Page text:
NZ struggling to scratch up capital market
OPINION: As we know, since it's still being so thoroughly picked over, the country had a rough year in 2011.
So it is only right that one year on from the most devastating of the Canterbury earthquakes, there is sombre reflection. But that can be for only a moment. The first anniversary must also be an occasion for impetus. For the government, the weight of sadness this Wednesday must be lifted with one clean jerk because it cannot be distracted any longer.
For Christchurch, the personalities of Tony Marryatt, Bob Parker and Gerry Brownlee have become too much of a diversion to the job at hand.
But elsewhere the government seems at risk of becoming tongue- tied. The interminable debate over the Crafar farms, for instance, is an important argument but not necessarily for reasons the government has allowed. Maurice Williamson, one of the two ministers to have signed off on the Chinese bid for the farms, has railed repeatedly about xenophobia and he has been quick to draw comparisons with the welcome mats he says were rolled out for Canadian country singer Shania Twain and Canadian film director James Cameron when they bought land here. Williamson has a valid point, but there is a bigger picture to consider over the sales of productive farmland to foreign buyers.
The Crafar farms sale is really a case study in New Zealand's continued struggle to scratch up something like a decent capital market. The best price New Zealanders can offer for the farms is something like $40 million less than what's available from overseas.
National is clearly not going to cut the cord altogether on foreign investment because of the very likely depressive effect that would have on farm prices.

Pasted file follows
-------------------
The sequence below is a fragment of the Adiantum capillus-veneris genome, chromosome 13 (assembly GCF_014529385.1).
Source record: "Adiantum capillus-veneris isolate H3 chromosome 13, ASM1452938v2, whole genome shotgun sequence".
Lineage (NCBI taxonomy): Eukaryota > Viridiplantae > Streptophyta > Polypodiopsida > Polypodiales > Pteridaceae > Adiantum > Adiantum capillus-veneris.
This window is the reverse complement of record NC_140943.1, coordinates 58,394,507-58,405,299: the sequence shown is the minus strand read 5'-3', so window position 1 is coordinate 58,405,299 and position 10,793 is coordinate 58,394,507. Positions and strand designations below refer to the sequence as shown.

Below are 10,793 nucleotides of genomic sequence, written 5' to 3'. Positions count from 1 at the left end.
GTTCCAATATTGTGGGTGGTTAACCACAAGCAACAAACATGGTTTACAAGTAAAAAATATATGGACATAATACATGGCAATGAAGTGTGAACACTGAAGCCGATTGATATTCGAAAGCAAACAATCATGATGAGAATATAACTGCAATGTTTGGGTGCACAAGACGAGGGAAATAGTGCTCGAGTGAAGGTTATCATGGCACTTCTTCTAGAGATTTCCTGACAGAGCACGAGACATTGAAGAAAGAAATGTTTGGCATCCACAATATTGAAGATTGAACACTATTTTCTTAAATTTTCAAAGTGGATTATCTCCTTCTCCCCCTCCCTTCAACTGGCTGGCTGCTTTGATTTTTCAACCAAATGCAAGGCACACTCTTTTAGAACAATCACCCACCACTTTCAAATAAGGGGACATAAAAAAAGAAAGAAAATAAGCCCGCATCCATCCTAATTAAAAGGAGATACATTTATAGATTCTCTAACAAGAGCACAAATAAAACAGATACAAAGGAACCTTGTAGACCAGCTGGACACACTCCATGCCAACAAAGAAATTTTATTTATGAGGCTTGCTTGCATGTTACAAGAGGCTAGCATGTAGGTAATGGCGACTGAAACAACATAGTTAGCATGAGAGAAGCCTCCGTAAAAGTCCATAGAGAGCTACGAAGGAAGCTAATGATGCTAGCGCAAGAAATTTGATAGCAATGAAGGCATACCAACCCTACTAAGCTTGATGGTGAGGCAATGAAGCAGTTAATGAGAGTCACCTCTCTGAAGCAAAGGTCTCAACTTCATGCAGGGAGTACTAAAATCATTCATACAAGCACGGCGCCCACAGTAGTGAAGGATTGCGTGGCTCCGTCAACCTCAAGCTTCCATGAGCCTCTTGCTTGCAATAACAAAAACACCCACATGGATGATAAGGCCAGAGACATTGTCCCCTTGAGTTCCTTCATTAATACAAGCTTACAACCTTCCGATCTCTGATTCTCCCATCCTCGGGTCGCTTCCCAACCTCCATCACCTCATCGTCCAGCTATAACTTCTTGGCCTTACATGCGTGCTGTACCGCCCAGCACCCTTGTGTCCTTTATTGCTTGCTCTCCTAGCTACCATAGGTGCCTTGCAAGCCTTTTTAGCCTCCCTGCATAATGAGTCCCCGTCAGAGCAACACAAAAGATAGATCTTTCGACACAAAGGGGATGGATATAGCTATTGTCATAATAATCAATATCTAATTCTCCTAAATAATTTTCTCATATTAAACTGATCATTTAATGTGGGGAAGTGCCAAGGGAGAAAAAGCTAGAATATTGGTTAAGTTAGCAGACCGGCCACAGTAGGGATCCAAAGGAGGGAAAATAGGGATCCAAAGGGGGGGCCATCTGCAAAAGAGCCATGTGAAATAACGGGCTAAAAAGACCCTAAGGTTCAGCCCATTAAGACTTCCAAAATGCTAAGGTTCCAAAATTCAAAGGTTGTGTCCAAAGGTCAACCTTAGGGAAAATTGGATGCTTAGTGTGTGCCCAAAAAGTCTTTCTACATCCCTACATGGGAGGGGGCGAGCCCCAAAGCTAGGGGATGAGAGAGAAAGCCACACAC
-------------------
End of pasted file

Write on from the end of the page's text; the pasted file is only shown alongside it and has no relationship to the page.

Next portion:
So what can it do, other than wail about xenophobia or kick to touch by appealing last week's high court decision?
It says the mixed ownership model will deepen capital markets and that its tax switch has already improved household savings.
And yet, still the current account deficit is projected to get worse.
The government's own projections have what is arguably the country's biggest structural problem - our overall income/ expenditure imbalance with the rest of the world - deteriorating in every one of the next four years.
It's surely that economic measure that lies at the heart of the government's biggest political headache, the Crafar farms.
It would be unfair to suggest National does not have an overall economic vision for the country.
Steven Joyce is practically fizzing in his new Beehive office opposite Bill English as he sets about trying to join up skills training with what he hopes will be an expanding jobs market. But Joyce is also the strategic maestro on matters political, an area that Key himself gives plenty of attention.
When the latter gets in the way of the former - as it has for so much of this year to date - Key's government risks getting horribly sidetracked and hopelessly bogged down.
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